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I would say computer science but thats just me. I'm not sure what the starting pay would be though, maybe google could help with that.

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I would think that computational mathematics would be what your are looking for. Just a question for everone else what is computational mathematics oposed to computer science.

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Most colleges should have available, either online or as a book, a list of courses offered and the requirements for the different majors they offer. That's probably the best place to check. Like everyone has said, the different majors aren't totally standardized across the country (or world, for that matter). Take a look at the different requirements. Is it a lot of math? Is it a lot of classes that seem to deal with theory? Do you have classes available specifically about game programming, if that's the direction you want to take? See what list of requirements and offerings seems to be what you want to spend the next 4+ years doing. Or even better, talk to one of the professors at the university and see what they say about the program.

As for the starting salaries, I'm sure you can find specific data for game programmers if that's what you're really interested in on Google. It's probably going to be a little on the low side as far as programmers go. I did a quick google check for the Computer Science major in general. With a bachelor's in C.S. the average starting salary in 2005 was 51,042. I had a little more trouble quickly finding statistics for a masters, but Jobweb listed an average starting salary in 2003 of 54,000 - 74,000.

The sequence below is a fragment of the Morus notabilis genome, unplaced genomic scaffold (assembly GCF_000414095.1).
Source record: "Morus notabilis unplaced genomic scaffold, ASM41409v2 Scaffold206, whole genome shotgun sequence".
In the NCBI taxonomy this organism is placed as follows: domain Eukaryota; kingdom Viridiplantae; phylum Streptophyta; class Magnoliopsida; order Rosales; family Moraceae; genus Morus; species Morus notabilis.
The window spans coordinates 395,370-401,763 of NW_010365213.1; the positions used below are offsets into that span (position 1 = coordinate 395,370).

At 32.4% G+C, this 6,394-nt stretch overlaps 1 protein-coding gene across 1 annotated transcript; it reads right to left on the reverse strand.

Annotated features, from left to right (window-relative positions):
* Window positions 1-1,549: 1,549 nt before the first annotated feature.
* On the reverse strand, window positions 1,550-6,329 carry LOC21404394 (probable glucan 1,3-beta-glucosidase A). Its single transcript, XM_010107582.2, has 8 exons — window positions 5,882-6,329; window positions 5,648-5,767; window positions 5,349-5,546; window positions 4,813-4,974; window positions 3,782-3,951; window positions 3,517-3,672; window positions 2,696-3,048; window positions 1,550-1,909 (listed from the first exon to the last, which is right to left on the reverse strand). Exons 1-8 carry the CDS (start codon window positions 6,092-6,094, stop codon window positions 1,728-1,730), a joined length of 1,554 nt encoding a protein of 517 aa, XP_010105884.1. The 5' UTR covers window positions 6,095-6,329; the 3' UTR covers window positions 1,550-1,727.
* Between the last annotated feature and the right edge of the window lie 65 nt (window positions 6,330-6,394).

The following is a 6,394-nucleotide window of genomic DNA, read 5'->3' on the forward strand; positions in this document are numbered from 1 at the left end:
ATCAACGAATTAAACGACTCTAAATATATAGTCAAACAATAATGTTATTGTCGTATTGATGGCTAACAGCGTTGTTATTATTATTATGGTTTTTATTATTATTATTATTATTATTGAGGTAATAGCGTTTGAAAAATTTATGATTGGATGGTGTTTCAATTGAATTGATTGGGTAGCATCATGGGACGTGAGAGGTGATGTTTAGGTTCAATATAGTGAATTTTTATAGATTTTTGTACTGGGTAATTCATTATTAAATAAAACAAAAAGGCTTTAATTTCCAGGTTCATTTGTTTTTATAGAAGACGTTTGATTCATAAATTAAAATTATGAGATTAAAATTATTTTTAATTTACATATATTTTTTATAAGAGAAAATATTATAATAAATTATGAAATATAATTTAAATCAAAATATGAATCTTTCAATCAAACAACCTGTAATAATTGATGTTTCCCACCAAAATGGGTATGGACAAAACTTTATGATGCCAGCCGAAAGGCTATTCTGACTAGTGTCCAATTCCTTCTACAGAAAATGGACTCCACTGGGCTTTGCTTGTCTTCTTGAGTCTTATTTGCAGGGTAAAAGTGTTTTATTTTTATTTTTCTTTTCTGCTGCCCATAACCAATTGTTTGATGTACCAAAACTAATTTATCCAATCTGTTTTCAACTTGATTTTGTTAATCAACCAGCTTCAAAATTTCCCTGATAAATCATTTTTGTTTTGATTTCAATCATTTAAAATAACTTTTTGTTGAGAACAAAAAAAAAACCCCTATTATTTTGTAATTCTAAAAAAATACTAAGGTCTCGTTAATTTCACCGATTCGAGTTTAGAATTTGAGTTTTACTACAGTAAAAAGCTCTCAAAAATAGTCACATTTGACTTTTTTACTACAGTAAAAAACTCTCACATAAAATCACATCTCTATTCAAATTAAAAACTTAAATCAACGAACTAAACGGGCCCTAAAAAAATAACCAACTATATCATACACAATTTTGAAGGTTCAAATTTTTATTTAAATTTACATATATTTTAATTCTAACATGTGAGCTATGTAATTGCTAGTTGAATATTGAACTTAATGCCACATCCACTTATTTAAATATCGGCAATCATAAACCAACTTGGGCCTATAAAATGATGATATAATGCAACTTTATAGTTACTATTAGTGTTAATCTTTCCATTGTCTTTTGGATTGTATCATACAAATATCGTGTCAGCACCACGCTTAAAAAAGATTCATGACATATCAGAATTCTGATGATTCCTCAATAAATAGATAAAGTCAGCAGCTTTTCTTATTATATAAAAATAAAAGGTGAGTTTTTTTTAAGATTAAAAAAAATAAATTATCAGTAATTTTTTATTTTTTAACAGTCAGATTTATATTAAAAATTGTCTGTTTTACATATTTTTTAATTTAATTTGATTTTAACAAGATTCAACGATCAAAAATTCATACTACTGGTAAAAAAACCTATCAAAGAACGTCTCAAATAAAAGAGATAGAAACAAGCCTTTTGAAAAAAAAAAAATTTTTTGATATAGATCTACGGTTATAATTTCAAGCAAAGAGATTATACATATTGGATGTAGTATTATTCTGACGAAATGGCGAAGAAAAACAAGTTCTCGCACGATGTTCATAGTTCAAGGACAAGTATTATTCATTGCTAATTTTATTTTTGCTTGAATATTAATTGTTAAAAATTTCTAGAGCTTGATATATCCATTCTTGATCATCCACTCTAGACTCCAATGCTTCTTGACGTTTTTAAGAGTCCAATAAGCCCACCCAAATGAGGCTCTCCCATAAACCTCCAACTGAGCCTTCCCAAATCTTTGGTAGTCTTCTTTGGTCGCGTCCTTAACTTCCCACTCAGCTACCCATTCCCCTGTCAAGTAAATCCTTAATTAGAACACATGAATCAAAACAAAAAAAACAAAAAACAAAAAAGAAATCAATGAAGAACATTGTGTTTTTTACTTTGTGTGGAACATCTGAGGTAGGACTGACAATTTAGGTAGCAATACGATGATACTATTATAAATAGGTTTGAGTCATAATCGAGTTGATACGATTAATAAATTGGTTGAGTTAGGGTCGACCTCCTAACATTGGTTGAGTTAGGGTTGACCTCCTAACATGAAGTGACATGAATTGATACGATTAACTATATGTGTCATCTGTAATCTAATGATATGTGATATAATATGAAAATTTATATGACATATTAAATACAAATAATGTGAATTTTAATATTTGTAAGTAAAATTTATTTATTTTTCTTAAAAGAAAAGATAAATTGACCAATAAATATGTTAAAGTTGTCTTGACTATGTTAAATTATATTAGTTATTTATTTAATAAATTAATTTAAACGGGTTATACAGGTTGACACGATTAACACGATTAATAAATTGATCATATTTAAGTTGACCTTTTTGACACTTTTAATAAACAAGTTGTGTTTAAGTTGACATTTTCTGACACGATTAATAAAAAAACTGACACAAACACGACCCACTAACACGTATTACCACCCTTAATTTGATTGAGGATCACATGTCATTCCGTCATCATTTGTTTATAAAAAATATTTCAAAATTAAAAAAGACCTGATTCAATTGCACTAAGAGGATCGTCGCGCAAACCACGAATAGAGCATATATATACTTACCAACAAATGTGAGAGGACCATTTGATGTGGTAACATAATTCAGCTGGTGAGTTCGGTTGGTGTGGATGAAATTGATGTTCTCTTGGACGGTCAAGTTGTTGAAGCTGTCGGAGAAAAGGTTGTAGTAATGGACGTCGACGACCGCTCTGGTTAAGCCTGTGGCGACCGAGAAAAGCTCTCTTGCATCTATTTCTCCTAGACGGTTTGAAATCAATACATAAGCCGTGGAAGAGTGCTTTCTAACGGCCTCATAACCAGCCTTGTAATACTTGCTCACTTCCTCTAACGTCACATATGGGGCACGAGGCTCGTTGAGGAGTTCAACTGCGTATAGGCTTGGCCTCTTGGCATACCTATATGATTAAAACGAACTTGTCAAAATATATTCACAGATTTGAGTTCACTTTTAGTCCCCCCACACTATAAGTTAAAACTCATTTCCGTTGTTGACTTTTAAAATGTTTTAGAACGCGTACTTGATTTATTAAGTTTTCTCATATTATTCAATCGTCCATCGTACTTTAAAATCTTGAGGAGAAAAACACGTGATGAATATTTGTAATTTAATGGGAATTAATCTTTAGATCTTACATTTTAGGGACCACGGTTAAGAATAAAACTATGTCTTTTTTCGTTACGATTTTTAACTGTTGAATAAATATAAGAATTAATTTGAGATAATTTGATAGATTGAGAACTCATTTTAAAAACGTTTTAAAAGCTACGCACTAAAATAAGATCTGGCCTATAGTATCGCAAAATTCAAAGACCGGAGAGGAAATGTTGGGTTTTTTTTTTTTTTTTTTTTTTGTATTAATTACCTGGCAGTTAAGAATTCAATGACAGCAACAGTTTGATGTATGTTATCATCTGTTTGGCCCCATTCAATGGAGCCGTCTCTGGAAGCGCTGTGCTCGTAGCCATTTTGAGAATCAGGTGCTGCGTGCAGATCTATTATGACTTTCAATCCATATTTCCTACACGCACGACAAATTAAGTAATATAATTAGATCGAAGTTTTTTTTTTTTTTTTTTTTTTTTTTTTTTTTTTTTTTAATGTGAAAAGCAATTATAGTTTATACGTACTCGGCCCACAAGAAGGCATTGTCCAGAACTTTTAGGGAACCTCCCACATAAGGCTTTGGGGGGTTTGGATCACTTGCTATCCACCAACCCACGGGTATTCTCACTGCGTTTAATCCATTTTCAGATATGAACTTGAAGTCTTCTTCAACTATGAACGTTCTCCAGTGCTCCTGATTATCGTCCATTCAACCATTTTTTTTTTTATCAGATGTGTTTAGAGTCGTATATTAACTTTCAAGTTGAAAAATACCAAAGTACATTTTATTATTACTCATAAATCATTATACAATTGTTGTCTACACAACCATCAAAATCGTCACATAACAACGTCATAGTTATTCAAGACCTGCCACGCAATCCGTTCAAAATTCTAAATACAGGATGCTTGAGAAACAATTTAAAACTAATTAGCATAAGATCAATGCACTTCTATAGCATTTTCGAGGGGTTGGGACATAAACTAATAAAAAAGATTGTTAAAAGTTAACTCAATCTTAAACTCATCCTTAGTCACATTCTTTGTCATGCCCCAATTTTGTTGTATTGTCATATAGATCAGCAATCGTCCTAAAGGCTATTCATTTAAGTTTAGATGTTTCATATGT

As for the person who replied that there wasn't going to be much effect in getting a Masters over a Bachelor's, I'd disagree. Even if the pay doesn't vary too much (which those two statistics I found seem to refute. Granted though, statistics aren't always accurate), it still makes you a stronger candidate for a job. All else being equal, if you're willing to take the same pay why would they hire a person with a bachelor's over a person with a masters? With a bachelor's you do have an extra year to get some work experience to make yourself desirable, but I'm not sure that one year will outweight the potentially better starting job you could land with a masters.

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Quote:
Original post by Orron
All else being equal, if you're willing to take the same pay why would they hire a person with a bachelor's over a person with a masters? With a bachelor's you do have an extra year to get some work experience to make yourself desirable, but I'm not sure that one year will outweight the potentially better starting job you could land with a masters.


I don't think you want to look at with all else being equal, the person with the masters spent an additional two years in school accumulating debt and learning instead of making money and gaining experience. So with a master's you're not competing against a fresh graduate, you're competing against someone with a BS and 2 years of experience. And two years of experience is widely regarded as more valuable than a master's degree with no work experience. Some CS master's programs even require work experience as a prerequisite. Why take on the extra debt and loss of potential income, if you can get the job with a BS?

Now if we start talking about BS with 5 years of experience vs an MS with 3, things are about equal, and with more experience I think the master starts giving you an edge. Also, many employers will reimburse a significant portion of your education cost if you go to school while working. So for the general case, I think getting the BS, getting some experience, then getting the master’s is the best approach.